Training Stevie and Me

Stevie and Me

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The story of a man and his pit bull traversing the mountains in the name of cystic fibrosis.
By Devin Featherstone

It’s true what they say, that a dog is a man’s best friend. From the time Stevie was just about a year old we’ve shared countless adventures together. Although she’s one of the laziest dogs at home, when she hits the trails she comes alive.

Stevie is 80 pounds and large in stature, but she fears running water. One day, we’d done a long run through the mountains and encountered a river crossing. The water wasn’t fast moving, and it rose to be about waist deep. Stevie could not cross the river. Instead she watched me start to cross and let out a whaling sound that resembled a trucker’s horn. Obviously I couldn’t leave my dog on the other side, so I ended up virtually piggy backing her across the water. Fortunately for Stevie, her paws remained completely dry.

I have a love for photography and trail running has given me the opportunity to capture moments in places that most people can only dream of reaching. Cystic fibrosis has been a large part of my life. My friend Danger Dan has undergone not one, but two double lung transplants in his mere 30 years of life due to cystic fibrosis. Because I am actively involved with the group, I was fortunate enough to receive green Cystic fibrosis flags. Regardless of the mountain that Stevie and I conquer, we always take a picture of us waving and wearing our green cystic fibrosis flags.

Stevie has become an ambassador for cystic fibrosis, and wears her flag with pride. Her pictures have gone so far as to reach a man in Colorado who was recently diagnosed with cystic fibrosis. He requested to have a flag of his own—his goal is to summit mountains; to not let the disease control his life and his passions. One dog, one flag and a couple of photos on a long run have brought connection and, for me, a sense of appreciation. I have the ability to run. I have the ability to breathe. This is something so many people take for granted.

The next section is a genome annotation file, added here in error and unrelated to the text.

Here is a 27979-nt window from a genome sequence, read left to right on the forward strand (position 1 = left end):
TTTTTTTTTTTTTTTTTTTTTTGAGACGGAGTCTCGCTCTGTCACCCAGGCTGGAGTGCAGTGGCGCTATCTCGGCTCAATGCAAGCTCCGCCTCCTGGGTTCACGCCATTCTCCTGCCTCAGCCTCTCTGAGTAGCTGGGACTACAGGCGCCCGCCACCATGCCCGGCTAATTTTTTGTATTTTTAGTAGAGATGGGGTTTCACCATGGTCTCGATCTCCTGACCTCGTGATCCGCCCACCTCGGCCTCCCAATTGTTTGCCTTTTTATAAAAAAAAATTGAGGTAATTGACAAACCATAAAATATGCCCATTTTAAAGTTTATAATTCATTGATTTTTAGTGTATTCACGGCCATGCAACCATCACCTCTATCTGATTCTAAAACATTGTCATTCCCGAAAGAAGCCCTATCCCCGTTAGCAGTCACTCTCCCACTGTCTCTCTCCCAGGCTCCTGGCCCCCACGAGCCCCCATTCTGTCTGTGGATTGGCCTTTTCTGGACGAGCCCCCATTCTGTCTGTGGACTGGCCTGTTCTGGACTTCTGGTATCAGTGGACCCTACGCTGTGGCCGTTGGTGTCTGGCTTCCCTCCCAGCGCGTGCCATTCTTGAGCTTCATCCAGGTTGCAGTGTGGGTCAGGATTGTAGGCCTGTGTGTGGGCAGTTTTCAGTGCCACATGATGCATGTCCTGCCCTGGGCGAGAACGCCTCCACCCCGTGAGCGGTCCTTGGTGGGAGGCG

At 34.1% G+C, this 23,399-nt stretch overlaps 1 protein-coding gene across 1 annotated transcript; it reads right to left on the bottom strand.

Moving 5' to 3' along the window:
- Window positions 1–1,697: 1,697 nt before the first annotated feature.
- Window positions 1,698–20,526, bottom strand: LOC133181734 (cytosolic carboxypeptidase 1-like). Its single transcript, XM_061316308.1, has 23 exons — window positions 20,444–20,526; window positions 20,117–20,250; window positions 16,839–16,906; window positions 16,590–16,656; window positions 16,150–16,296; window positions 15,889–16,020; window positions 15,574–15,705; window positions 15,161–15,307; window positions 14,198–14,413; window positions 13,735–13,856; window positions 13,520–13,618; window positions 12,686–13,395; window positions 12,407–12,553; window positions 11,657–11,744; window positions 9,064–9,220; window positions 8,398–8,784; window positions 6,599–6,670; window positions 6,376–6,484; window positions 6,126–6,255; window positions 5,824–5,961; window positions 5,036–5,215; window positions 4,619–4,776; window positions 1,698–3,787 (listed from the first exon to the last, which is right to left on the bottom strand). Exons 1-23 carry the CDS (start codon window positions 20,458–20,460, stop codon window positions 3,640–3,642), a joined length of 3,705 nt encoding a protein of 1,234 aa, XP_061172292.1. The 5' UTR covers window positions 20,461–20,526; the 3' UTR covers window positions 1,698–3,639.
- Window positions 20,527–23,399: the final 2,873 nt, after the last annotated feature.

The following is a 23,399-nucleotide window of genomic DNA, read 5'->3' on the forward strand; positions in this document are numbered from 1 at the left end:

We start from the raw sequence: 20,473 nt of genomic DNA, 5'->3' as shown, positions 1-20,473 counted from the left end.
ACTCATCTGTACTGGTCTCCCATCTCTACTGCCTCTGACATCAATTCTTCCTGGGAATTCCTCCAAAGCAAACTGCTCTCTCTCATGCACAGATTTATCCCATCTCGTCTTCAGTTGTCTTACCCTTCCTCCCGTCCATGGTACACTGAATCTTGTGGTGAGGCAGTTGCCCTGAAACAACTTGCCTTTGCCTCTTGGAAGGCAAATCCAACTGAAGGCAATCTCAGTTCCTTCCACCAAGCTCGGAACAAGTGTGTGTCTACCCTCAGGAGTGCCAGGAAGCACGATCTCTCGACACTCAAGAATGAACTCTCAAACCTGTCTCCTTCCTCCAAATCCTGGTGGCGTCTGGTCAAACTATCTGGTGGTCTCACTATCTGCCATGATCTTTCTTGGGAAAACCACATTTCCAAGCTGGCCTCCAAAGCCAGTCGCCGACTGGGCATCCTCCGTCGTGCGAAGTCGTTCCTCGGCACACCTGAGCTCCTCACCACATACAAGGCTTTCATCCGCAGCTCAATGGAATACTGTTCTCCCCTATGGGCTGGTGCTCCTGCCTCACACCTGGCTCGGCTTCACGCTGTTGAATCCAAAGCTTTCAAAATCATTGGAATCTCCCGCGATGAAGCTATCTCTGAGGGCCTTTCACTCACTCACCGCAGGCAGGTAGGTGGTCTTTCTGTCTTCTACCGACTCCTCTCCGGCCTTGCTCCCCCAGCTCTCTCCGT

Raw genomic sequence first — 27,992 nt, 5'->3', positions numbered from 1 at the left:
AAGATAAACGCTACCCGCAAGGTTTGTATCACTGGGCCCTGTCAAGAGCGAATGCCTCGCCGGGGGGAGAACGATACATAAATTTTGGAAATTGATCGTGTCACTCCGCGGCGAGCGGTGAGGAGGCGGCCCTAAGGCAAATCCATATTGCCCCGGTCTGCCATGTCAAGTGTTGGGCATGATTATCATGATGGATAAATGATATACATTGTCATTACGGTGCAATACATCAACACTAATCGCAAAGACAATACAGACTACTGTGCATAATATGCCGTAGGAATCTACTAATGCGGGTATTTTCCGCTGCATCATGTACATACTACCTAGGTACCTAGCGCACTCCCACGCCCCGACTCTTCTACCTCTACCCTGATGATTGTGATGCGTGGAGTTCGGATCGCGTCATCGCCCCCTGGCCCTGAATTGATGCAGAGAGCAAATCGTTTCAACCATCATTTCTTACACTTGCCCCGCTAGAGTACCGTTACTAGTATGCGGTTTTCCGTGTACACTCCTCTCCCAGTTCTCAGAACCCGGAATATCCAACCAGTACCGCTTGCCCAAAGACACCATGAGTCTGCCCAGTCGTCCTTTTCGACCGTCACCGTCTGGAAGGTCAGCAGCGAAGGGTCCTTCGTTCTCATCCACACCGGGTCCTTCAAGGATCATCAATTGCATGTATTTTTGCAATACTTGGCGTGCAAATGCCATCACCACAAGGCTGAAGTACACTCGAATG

My passions have provided me the opportunity to see so much beauty. Although running is solitary, there’s something so incredibly special about looking over your shoulder and seeing your dog appreciating what you’re doing just as much (if not more than) as you do. They may not look at the same view and appreciate it at the same level. But they’re with you, and it’s a moment. And it means something. It’s yours, shared.

Since I’ve started running with Stevie she’s forced me to slow down. After a long day of work when the couch is calling my name, she’s always waiting for me to take her out, encouraging me to get out there on days that I might not have. There isn’t a day that I want to run without my dog or see a mountaintop without her standing beside me to share that moment. I truly recommend it and you will never forget those moments—especially if you can tie in a cause close to your heart.